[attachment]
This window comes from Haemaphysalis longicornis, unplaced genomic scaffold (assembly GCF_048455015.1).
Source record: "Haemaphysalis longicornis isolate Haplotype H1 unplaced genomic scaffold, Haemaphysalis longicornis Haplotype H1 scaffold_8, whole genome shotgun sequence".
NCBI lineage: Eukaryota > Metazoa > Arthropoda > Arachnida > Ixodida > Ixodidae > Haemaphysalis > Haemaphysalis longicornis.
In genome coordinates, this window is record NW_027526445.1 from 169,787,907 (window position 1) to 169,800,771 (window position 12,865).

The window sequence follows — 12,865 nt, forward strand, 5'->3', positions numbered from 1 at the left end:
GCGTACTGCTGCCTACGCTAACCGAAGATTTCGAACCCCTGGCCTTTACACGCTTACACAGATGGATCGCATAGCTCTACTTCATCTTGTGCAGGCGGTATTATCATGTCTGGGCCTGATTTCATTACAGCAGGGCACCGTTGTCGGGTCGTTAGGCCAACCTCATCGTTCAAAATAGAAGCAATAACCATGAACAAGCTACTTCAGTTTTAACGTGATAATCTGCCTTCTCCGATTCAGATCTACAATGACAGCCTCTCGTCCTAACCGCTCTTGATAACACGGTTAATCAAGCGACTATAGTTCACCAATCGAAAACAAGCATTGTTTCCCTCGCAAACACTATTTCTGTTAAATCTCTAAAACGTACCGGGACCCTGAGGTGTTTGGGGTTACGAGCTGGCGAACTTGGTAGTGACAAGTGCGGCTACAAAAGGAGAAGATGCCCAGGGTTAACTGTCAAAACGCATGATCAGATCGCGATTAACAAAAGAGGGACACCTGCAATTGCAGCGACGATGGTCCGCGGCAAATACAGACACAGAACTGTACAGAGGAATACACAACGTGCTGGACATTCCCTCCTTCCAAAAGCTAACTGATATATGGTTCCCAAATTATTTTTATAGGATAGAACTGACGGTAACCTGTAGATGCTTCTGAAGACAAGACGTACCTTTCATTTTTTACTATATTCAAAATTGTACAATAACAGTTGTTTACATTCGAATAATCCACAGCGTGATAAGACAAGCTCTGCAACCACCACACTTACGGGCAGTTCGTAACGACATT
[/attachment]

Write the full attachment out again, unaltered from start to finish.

This window comes from Haemaphysalis longicornis, unplaced genomic scaffold (assembly GCF_048455015.1).
Source record: "Haemaphysalis longicornis isolate Haplotype H1 unplaced genomic scaffold, Haemaphysalis longicornis Haplotype H1 scaffold_8, whole genome shotgun sequence".
NCBI lineage: Eukaryota > Metazoa > Arthropoda > Arachnida > Ixodida > Ixodidae > Haemaphysalis > Haemaphysalis longicornis.
In genome coordinates, this window is record NW_027526445.1 from 169,787,907 (window position 1) to 169,800,771 (window position 12,865).

The window sequence follows — 12,865 nt, forward strand, 5'->3', positions numbered from 1 at the left end:
GCGTACTGCTGCCTACGCTAACCGAAGATTTCGAACCCCTGGCCTTTACACGCTTACACAGATGGATCGCATAGCTCTACTTCATCTTGTGCAGGCGGTATTATCATGTCTGGGCCTGATTTCATTACAGCAGGGCACCGTTGTCGGGTCGTTAGGCCAACCTCATCGTTCAAAATAGAAGCAATAACCATGAACAAGCTACTTCAGTTTTAACGTGATAATCTGCCTTCTCCGATTCAGATCTACAATGACAGCCTCTCGTCCTAACCGCTCTTGATAACACGGTTAATCAAGCGACTATAGTTCACCAATCGAAAACAAGCATTGTTTCCCTCGCAAACACTATTTCTGTTAAATCTCTAAAACGTACCGGGACCCTGAGGTGTTTGGGGTTACGAGCTGGCGAACTTGGTAGTGACAAGTGCGGCTACAAAAGGAGAAGATGCCCAGGGTTAACTGTCAAAACGCATGATCAGATCGCGATTAACAAAAGAGGGACACCTGCAATTGCAGCGACGATGGTCCGCGGCAAATACAGACACAGAACTGTACAGAGGAATACACAACGTGCTGGACATTCCCTCCTTCCAAAAGCTAACTGATATATGGTTCCCAAATTATTTTTATAGGATAGAACTGACGGTAACCTGTAGATGCTTCTGAAGACAAGACGTACCTTTCATTTTTTACTATATTCAAAATTGTACAATAACAGTTGTTTACATTCGAATAATCCACAGCGTGATAAGACAAGCTCTGCAACCACCACACTTACGGGCAGTTCGTAACGACATT